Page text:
I am not a conductor, and will never be, but I had a wonderful time leading last night's Summer Strings rehearsal. I got as far back and as high up as I could to get as many people as possible into this photo.
I usually spend rehearsal time holding down the viola section while someone competent does the conducting. I also make the arrangements. Last night our conductor was unable to come to rehearsal, and we had four people in the viola section, so I conducted the rehearsal. It was the first time I had ever heard my arrangements from the position of a conductor. I was really pleased with the way my arrangements worked, and I loved to see and hear how much people enjoyed playing them. It was really exciting.
I didn't get much sleep because I just couldn't get the music we rehearsed out of my head. It was great fun, and it was a highly productive rehearsal. I do wonder how conductors actually get to sleep after conducting a rehearsal.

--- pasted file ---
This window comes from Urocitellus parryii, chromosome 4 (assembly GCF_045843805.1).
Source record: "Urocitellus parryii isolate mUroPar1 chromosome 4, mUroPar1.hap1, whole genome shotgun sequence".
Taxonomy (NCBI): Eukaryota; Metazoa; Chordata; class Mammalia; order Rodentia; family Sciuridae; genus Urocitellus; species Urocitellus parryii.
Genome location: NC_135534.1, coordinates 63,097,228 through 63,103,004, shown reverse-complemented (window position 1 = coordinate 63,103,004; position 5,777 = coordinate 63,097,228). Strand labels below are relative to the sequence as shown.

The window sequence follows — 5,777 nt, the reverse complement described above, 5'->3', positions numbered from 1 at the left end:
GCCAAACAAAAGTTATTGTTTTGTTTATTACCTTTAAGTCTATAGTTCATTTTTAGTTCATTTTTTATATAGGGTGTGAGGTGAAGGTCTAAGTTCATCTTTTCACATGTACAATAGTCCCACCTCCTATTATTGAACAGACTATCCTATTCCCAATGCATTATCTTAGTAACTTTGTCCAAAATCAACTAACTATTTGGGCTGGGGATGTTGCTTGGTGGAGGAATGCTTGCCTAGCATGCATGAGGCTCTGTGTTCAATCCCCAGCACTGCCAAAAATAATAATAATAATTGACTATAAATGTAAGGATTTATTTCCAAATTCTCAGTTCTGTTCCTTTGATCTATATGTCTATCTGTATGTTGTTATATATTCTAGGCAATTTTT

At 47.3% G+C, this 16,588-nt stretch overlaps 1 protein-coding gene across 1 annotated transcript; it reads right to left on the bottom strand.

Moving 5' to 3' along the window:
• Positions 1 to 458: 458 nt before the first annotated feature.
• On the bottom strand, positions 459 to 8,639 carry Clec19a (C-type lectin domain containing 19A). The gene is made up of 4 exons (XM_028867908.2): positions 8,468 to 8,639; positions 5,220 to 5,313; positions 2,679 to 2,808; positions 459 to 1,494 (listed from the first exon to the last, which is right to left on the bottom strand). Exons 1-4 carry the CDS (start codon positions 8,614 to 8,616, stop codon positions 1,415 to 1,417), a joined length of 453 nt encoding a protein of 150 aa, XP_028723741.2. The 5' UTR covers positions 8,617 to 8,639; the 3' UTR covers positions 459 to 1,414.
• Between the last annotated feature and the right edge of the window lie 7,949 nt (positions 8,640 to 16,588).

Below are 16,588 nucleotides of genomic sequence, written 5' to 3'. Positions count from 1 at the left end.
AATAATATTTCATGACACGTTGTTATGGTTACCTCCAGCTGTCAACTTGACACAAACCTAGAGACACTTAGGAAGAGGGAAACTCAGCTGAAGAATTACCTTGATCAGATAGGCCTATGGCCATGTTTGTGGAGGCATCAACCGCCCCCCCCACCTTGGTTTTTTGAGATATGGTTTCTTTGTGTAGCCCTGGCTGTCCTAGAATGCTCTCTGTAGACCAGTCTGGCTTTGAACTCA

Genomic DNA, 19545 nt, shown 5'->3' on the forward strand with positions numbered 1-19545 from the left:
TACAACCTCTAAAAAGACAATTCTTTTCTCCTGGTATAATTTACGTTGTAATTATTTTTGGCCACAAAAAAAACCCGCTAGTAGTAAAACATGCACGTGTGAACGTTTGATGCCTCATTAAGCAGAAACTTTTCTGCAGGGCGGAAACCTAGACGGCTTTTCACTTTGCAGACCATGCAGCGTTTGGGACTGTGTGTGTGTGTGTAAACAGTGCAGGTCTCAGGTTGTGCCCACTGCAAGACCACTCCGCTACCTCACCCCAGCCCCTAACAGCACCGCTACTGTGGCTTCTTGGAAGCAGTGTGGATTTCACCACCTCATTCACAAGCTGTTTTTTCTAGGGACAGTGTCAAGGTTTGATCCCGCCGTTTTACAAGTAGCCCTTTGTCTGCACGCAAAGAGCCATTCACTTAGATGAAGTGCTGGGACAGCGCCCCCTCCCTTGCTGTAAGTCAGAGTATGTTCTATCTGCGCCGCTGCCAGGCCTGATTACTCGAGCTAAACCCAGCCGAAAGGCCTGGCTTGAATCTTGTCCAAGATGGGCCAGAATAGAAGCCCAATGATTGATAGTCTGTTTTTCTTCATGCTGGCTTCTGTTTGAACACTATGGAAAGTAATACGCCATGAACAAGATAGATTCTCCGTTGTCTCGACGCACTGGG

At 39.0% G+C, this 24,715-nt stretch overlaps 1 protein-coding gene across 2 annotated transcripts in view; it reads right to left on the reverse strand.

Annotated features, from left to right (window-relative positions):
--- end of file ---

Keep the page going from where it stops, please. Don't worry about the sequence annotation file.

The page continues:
Anyway . . .
Michael and I went to the Farmer's Market at around 7:30 this morning, and we popped into a new book store that had opened up on the square. Joe, the owner of the book store, is a friendly man who to attended the local university in the 1980s. He recently moved to Charleston from Chicago because of his fond memories of the town, particularly the university station where I spent 13 years as the classical music director, and Michael had a weekly jazz program. Joe thanked us many times for the work that we did. The people who run the current university station (with the same call letters and the same frequency) somehow managed to wipe those 13 wonderful radio years out of their history, but there are people who remember.
I wrote a blog post about the station back in 2007.
After we brought our goodies home from the market and the book store (I picked up a copy of Moby Dick, which was exactly what I was looking for), I took my iPod for a walk and listened to an episode of Radio Diaries called "Welcome to the Memory Palace". This podcast was all about Guglielmo Marconi and his theory about sounds (including radio broadcasts) continuing to travel infinite distances after they are broadcast. I believe that Marconi's theory has been scientifically proven to be wrong, but this morning's adventure shows a different way that radio signals can travel. They can echo in the palace of memory.